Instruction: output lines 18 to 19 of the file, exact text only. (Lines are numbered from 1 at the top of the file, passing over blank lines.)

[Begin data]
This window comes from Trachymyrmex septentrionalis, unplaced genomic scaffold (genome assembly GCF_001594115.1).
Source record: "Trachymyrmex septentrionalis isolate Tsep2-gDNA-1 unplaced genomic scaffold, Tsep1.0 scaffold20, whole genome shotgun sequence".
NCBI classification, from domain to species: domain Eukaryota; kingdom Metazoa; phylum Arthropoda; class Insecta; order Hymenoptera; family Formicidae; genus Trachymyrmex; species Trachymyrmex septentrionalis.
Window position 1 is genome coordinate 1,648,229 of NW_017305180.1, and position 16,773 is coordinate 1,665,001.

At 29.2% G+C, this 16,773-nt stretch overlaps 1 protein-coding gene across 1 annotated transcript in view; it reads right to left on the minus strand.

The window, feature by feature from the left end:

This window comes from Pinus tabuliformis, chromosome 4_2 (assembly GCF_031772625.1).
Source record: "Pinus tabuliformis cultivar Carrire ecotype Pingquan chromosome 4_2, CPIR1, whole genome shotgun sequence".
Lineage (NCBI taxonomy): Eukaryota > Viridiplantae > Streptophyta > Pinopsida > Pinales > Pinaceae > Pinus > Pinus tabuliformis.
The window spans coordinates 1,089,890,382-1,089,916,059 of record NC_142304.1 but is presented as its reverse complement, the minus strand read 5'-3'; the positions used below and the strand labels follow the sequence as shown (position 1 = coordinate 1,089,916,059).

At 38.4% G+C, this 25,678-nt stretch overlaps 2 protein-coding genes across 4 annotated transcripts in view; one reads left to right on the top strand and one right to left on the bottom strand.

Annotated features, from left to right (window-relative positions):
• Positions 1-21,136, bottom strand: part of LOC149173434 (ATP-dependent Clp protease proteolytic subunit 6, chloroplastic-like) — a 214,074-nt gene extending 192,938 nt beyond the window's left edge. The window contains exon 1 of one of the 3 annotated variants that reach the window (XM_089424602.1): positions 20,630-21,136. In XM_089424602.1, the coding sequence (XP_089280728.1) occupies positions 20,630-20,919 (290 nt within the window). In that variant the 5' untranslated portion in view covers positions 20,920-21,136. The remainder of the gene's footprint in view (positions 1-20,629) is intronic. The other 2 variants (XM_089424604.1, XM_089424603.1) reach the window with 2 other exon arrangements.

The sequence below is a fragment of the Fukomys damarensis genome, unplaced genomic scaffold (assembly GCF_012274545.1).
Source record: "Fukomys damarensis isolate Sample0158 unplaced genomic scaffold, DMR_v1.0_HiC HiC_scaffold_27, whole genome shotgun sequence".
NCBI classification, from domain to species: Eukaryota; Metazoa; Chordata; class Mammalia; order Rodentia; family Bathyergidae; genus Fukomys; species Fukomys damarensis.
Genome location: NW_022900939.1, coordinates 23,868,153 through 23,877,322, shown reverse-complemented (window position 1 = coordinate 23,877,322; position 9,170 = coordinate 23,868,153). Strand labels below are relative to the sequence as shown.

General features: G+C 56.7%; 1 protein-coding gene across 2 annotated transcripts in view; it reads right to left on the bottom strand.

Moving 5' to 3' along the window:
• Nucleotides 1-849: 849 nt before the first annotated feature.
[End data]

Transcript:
General features: G+C 56.7%; 1 protein-coding gene across 2 annotated transcripts in view; it reads right to left on the bottom strand.

Moving 5' to 3' along the window: